Tuesday, 6 November 2007


If you want a clearly articulated synthesised view of my initial reaction to the Google Android announcement then I recommend you read up this article across on Mobhappy. There are two elements in particular which chime. First:

It would appear that Google’s trying to imply that anything written for Android will run on any Android device — but those of us who have been around a little while will remember how many times that’s been promised in the mobile world, only for different vendors’ implementations of various technologies to break the “write once, run anywhere” promise. One big question for Android is how it will avoid this.

I have been involved in alliances before. I have run alliances before. Trying to sustain progress and ensure that the common sense solution is reached is an enormous challenge and it is difficult to avoid compromises which subsequently leads to a diluting of first principles.

Either Google has worked on a governance to beat all others; has faith that its functionality will not suffer any fragmentation through flexibility or superiority; or, the reverse, that fragmentation will not matter because Android will be such a small base component of what is actually delivered. It will be fascinating to see which.

The second element which chimes with me is:

Looking at the list of OHA members further reinforces my previous assertion that handset vendors and operators are primarily interested in working with Google in this space because of its brand

This is perhaps stating the obvious but how much of the Open Handset Alliance is due to belief in the subject matter or belief that this is the right way to make it succeed? It would appear to me that the true value for companies is basking in the sheen of being associated with Google: hence, the roll call of CEOs at the event yesterday. Google and Apple certainly know how to corral a good story.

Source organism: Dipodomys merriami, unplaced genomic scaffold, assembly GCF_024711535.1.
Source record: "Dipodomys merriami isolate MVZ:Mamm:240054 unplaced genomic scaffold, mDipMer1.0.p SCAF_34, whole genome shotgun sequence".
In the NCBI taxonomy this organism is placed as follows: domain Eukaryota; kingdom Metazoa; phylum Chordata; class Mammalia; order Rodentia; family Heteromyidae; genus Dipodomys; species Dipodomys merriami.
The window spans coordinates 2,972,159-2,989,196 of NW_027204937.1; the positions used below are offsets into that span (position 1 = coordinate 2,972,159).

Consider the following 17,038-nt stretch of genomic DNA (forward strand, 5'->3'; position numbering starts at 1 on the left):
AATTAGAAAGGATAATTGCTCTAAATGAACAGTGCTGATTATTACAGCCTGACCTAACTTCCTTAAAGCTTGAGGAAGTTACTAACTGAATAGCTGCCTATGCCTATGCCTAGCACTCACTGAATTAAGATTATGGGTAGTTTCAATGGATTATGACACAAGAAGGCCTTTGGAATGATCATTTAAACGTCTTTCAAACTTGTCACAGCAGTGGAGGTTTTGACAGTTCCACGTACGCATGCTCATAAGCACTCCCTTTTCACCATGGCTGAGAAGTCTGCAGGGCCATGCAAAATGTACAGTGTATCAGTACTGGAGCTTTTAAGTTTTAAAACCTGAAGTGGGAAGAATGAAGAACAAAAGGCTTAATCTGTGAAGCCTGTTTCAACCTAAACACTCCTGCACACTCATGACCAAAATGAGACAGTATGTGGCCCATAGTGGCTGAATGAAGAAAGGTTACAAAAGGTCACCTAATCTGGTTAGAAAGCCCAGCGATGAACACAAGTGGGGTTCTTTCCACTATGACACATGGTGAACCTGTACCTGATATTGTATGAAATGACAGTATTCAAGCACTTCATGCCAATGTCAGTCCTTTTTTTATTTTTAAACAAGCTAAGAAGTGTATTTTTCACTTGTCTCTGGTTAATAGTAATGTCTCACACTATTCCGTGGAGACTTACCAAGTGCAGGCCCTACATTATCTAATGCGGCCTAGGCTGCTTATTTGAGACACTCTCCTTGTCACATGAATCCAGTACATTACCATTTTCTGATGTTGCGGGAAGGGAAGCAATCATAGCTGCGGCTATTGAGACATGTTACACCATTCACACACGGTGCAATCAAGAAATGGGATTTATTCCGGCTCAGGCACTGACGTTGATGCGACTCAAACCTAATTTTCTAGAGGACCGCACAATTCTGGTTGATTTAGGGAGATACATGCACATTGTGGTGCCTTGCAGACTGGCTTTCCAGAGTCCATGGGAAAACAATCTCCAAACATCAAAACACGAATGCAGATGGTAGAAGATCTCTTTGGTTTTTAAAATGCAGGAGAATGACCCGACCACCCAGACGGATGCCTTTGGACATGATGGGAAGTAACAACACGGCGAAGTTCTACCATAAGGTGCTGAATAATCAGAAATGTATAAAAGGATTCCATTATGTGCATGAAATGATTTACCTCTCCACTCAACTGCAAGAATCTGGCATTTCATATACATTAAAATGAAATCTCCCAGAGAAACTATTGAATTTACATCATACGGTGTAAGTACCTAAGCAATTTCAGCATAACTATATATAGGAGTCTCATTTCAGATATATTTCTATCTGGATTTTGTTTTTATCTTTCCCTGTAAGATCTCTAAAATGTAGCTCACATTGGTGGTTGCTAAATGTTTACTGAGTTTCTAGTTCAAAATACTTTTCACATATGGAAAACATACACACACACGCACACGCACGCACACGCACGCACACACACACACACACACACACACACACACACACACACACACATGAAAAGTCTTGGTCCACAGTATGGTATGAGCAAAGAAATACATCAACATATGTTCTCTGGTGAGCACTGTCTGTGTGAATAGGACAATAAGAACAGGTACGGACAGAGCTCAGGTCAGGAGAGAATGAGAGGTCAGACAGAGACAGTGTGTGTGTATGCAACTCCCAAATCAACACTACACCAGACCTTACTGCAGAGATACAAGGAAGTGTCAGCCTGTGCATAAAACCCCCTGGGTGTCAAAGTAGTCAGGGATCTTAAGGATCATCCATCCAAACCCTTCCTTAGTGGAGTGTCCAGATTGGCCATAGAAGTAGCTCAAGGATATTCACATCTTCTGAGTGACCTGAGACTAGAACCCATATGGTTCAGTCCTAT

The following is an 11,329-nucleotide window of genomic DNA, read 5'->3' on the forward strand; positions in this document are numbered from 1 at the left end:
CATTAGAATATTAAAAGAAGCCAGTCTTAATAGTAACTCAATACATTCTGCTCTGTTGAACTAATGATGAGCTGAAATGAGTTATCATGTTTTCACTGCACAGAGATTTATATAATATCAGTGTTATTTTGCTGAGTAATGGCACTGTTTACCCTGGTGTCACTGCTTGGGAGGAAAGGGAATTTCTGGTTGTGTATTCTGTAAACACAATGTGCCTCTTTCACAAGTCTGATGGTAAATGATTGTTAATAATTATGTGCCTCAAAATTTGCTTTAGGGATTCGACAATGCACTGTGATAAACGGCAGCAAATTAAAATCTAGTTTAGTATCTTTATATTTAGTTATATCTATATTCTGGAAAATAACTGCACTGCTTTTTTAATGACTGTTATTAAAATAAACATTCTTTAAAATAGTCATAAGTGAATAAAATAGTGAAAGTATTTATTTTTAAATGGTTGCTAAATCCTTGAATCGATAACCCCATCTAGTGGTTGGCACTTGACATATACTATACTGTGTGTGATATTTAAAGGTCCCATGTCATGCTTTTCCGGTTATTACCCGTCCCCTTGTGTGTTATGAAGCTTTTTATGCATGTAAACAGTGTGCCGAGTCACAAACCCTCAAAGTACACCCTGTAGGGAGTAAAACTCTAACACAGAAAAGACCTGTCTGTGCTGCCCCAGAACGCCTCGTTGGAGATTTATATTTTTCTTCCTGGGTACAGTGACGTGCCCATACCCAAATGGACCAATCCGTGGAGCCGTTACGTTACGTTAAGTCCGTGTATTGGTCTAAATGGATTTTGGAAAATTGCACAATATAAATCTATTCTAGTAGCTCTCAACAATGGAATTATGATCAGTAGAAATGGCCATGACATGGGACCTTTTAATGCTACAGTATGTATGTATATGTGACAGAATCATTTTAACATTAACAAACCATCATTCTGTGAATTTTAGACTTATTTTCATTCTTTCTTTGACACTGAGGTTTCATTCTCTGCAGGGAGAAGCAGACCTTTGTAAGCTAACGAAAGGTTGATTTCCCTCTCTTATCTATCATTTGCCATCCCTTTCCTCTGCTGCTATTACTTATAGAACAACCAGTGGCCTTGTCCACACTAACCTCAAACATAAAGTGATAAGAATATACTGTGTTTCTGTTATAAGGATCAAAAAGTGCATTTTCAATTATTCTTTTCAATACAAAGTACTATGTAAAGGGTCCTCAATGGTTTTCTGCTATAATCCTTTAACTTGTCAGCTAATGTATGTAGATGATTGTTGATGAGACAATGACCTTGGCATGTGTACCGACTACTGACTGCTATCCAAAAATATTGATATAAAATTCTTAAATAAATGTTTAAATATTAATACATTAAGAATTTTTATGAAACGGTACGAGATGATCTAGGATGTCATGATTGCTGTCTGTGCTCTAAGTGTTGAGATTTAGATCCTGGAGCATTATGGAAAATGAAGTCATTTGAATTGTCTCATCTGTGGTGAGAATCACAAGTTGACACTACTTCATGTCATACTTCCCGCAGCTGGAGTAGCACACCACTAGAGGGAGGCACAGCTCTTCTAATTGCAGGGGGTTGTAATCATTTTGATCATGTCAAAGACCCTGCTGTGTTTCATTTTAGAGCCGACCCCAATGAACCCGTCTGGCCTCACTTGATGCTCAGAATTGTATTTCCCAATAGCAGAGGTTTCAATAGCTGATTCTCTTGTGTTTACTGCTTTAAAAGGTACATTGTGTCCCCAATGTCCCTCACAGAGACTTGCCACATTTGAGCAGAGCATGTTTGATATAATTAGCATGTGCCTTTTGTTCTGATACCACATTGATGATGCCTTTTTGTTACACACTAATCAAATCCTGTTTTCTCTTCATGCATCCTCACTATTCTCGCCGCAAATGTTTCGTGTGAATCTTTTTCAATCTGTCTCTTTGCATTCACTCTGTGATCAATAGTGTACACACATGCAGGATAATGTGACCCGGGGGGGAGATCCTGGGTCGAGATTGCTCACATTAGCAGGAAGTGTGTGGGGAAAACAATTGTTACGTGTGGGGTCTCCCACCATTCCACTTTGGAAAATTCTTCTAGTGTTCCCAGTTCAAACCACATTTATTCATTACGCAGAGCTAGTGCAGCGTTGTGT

When the iPhone came out I think the single biggest impact was actually around bringing thought of mobile internet to end users again irrespective of their device. A secondary impact for the industry was to challenge existing views of user design and interaction which will also have a deep long term impact.

What will Android achieve? At this point, for the mass market it means nothing (aside from a disappointment to mild curiosity of what the Gphone might be). It will be fascinating to see how this unravels and what it catalyses generally within the industry. How do those not involved in the announcement react? Will this create a knee jerk reaction from the industry in general to greater openness?

For the latter, I think not. I must be becoming cynical. I suspect that many incumbents shall wait to see if Google succeeds in its Android ambitions and only then seek to join or respond through an alternative means in due course.

The one thing I have not really been able to fathom is: why announce it now? What was there really to talk about yesterday? Without the tools to get developing, nor the visibility of what devices will be developed or how many will be distributed, what was yesterday aside from a glorified roll call for buddies of Google?

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